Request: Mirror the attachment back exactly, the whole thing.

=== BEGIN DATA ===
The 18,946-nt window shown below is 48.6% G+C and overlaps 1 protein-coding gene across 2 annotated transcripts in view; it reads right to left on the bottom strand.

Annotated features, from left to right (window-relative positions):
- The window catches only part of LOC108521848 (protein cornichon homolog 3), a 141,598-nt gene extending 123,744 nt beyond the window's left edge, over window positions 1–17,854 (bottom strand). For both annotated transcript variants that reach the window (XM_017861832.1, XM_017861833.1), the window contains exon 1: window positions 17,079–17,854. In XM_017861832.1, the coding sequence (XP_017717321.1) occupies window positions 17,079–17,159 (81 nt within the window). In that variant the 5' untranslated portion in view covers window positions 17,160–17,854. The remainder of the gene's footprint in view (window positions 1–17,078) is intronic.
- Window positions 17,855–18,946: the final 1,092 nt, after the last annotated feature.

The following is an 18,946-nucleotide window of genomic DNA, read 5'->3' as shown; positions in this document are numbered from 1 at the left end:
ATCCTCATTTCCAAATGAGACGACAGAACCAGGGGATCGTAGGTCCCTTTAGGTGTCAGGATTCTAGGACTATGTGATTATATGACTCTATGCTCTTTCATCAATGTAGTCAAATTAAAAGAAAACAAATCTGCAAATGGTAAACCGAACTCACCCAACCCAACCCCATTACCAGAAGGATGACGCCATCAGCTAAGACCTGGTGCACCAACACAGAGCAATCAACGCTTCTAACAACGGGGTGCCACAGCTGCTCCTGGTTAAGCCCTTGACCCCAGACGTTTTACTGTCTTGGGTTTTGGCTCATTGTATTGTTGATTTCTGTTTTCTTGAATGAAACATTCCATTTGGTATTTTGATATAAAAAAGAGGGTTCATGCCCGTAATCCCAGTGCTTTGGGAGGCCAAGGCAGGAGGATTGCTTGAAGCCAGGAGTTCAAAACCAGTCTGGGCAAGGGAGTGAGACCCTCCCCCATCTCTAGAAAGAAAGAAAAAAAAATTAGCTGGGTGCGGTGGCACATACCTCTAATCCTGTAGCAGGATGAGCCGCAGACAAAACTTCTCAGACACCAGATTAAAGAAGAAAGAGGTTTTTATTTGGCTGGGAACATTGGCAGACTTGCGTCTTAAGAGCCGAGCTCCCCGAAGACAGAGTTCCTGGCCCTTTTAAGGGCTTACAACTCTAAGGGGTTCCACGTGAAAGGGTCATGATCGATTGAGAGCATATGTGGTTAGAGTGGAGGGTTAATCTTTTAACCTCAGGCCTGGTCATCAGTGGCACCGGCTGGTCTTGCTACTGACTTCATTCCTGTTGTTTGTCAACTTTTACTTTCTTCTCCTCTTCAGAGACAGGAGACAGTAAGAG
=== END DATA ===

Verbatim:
The 18,946-nt window shown below is 48.6% G+C and overlaps 1 protein-coding gene across 2 annotated transcripts in view; it reads right to left on the bottom strand.

Annotated features, from left to right (window-relative positions):
- The window catches only part of LOC108521848 (protein cornichon homolog 3), a 141,598-nt gene extending 123,744 nt beyond the window's left edge, over window positions 1–17,854 (bottom strand). For both annotated transcript variants that reach the window (XM_017861832.1, XM_017861833.1), the window contains exon 1: window positions 17,079–17,854. In XM_017861832.1, the coding sequence (XP_017717321.1) occupies window positions 17,079–17,159 (81 nt within the window). In that variant the 5' untranslated portion in view covers window positions 17,160–17,854. The remainder of the gene's footprint in view (window positions 1–17,078) is intronic.
- Window positions 17,855–18,946: the final 1,092 nt, after the last annotated feature.

The following is an 18,946-nucleotide window of genomic DNA, read 5'->3' as shown; positions in this document are numbered from 1 at the left end:
ATCCTCATTTCCAAATGAGACGACAGAACCAGGGGATCGTAGGTCCCTTTAGGTGTCAGGATTCTAGGACTATGTGATTATATGACTCTATGCTCTTTCATCAATGTAGTCAAATTAAAAGAAAACAAATCTGCAAATGGTAAACCGAACTCACCCAACCCAACCCCATTACCAGAAGGATGACGCCATCAGCTAAGACCTGGTGCACCAACACAGAGCAATCAACGCTTCTAACAACGGGGTGCCACAGCTGCTCCTGGTTAAGCCCTTGACCCCAGACGTTTTACTGTCTTGGGTTTTGGCTCATTGTATTGTTGATTTCTGTTTTCTTGAATGAAACATTCCATTTGGTATTTTGATATAAAAAAGAGGGTTCATGCCCGTAATCCCAGTGCTTTGGGAGGCCAAGGCAGGAGGATTGCTTGAAGCCAGGAGTTCAAAACCAGTCTGGGCAAGGGAGTGAGACCCTCCCCCATCTCTAGAAAGAAAGAAAAAAAAATTAGCTGGGTGCGGTGGCACATACCTCTAATCCTGTAGCAGGATGAGCCGCAGACAAAACTTCTCAGACACCAGATTAAAGAAGAAAGAGGTTTTTATTTGGCTGGGAACATTGGCAGACTTGCGTCTTAAGAGCCGAGCTCCCCGAAGACAGAGTTCCTGGCCCTTTTAAGGGCTTACAACTCTAAGGGGTTCCACGTGAAAGGGTCATGATCGATTGAGAGCATATGTGGTTAGAGTGGAGGGTTAATCTTTTAACCTCAGGCCTGGTCATCAGTGGCACCGGCTGGTCTTGCTACTGACTTCATTCCTGTTGTTTGTCAACTTTTACTTTCTTCTCCTCTTCAGAGACAGGAGACAGTAAGAG